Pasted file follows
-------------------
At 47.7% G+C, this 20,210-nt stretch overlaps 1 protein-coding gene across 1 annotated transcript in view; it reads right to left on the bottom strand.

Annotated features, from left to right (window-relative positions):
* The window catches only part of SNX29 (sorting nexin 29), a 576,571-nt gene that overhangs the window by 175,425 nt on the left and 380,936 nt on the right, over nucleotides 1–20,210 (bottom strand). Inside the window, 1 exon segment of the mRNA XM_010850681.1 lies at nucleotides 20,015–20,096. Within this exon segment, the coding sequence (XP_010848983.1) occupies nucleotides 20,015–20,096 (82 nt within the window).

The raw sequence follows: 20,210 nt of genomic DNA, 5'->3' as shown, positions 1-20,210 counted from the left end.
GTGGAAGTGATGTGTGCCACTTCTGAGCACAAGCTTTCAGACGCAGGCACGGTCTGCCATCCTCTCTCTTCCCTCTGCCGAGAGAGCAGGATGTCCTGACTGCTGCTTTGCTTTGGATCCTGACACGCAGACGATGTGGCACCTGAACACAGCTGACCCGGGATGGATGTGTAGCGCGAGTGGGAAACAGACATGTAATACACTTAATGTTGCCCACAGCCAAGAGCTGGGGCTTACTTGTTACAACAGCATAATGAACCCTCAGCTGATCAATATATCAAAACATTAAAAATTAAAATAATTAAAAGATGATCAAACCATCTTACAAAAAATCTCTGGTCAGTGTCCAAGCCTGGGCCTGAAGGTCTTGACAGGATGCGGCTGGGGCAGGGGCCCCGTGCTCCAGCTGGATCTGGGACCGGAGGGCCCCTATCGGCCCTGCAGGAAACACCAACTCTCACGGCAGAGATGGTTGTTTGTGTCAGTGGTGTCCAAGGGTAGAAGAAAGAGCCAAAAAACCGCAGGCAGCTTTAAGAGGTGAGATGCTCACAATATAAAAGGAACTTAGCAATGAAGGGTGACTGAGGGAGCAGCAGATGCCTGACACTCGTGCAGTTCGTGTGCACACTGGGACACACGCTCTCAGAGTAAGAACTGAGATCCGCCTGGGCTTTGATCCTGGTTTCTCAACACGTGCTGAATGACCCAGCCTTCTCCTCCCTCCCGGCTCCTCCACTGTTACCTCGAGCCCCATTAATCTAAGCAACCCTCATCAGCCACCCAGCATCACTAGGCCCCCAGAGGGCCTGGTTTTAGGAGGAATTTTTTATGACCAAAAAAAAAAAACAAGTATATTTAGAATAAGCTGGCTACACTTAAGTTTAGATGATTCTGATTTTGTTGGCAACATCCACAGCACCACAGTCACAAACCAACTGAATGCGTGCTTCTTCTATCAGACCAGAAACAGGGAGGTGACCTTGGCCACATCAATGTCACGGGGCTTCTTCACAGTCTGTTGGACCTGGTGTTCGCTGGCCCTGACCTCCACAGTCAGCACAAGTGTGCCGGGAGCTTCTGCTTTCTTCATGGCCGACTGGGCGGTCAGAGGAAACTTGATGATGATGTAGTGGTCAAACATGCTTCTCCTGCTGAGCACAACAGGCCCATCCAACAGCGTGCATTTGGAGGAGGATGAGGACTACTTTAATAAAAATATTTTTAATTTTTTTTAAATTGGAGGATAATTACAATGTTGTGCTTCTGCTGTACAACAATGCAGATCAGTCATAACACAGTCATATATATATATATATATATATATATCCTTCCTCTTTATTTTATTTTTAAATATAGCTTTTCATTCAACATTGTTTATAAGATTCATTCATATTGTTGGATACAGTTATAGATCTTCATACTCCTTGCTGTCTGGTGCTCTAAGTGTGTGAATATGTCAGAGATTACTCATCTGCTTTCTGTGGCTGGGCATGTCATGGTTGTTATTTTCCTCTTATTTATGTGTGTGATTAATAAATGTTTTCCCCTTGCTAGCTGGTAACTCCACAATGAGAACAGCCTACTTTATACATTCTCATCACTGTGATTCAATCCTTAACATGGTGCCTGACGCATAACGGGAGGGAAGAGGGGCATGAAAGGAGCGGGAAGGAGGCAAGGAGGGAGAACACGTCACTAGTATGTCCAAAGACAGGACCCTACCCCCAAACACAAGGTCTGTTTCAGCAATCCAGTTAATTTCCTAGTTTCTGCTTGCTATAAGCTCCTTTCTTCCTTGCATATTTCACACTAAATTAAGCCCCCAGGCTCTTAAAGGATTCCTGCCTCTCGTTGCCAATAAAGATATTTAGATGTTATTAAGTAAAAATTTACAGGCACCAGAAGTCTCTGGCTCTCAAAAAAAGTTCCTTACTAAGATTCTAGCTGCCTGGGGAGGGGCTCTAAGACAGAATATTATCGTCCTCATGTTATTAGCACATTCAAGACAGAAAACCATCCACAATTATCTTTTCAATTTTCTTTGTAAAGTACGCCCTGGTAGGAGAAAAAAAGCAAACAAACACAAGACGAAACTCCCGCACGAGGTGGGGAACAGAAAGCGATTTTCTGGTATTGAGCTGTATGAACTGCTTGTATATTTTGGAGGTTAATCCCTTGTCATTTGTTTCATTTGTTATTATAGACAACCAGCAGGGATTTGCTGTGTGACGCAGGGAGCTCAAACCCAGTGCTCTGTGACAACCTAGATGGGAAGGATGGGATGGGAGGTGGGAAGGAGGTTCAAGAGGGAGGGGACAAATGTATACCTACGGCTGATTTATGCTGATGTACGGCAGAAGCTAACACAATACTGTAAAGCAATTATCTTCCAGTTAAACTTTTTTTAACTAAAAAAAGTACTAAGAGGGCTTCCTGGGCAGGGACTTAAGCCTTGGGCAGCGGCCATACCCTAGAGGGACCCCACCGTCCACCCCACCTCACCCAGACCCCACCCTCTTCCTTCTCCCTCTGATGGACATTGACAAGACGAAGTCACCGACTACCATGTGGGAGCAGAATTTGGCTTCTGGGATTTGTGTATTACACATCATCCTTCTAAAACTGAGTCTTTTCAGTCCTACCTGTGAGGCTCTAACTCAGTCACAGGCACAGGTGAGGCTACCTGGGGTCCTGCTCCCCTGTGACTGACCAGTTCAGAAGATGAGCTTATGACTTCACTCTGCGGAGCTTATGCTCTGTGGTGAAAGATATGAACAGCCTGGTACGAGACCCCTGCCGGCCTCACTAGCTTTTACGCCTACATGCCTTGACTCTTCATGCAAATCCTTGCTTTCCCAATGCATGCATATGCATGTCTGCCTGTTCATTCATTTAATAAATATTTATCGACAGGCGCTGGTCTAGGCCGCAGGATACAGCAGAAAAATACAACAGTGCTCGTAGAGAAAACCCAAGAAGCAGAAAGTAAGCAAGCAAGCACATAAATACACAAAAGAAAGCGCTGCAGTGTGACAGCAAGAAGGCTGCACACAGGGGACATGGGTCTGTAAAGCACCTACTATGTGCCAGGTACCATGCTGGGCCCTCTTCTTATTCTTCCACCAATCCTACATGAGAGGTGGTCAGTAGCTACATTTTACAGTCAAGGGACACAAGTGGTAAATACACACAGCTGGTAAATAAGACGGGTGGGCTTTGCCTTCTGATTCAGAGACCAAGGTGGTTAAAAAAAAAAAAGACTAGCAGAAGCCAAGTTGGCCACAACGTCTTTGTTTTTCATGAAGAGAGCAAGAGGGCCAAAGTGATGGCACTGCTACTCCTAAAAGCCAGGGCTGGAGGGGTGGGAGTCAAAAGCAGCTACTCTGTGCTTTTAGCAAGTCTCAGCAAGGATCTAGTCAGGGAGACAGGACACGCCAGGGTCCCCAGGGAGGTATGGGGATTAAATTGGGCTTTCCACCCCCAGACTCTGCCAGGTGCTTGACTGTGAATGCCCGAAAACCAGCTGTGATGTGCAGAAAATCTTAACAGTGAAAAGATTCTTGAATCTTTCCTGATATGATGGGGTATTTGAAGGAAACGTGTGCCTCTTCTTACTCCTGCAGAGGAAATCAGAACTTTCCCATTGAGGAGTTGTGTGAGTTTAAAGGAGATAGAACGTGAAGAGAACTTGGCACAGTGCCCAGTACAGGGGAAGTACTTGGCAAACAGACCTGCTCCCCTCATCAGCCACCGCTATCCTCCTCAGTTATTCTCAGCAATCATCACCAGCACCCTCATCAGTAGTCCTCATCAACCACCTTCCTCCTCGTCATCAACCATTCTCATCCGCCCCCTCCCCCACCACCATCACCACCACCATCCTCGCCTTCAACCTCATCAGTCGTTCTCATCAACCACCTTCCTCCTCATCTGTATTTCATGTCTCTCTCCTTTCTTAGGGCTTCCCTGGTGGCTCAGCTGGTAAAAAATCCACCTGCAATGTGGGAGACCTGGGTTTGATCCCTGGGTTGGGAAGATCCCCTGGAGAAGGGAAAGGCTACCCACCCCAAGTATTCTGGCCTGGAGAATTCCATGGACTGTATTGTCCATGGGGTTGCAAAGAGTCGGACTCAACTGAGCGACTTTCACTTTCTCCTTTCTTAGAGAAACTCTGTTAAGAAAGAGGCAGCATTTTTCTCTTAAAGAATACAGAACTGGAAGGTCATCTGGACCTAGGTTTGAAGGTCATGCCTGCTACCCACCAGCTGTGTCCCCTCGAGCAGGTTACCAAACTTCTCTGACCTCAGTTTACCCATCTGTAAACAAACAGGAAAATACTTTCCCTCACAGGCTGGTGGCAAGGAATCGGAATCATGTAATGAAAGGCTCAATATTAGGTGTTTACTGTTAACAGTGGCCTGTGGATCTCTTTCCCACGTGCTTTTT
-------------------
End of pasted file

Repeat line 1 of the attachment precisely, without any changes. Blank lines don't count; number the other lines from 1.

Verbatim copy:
At 47.7% G+C, this 20,210-nt stretch overlaps 1 protein-coding gene across 1 annotated transcript in view; it reads right to left on the bottom strand.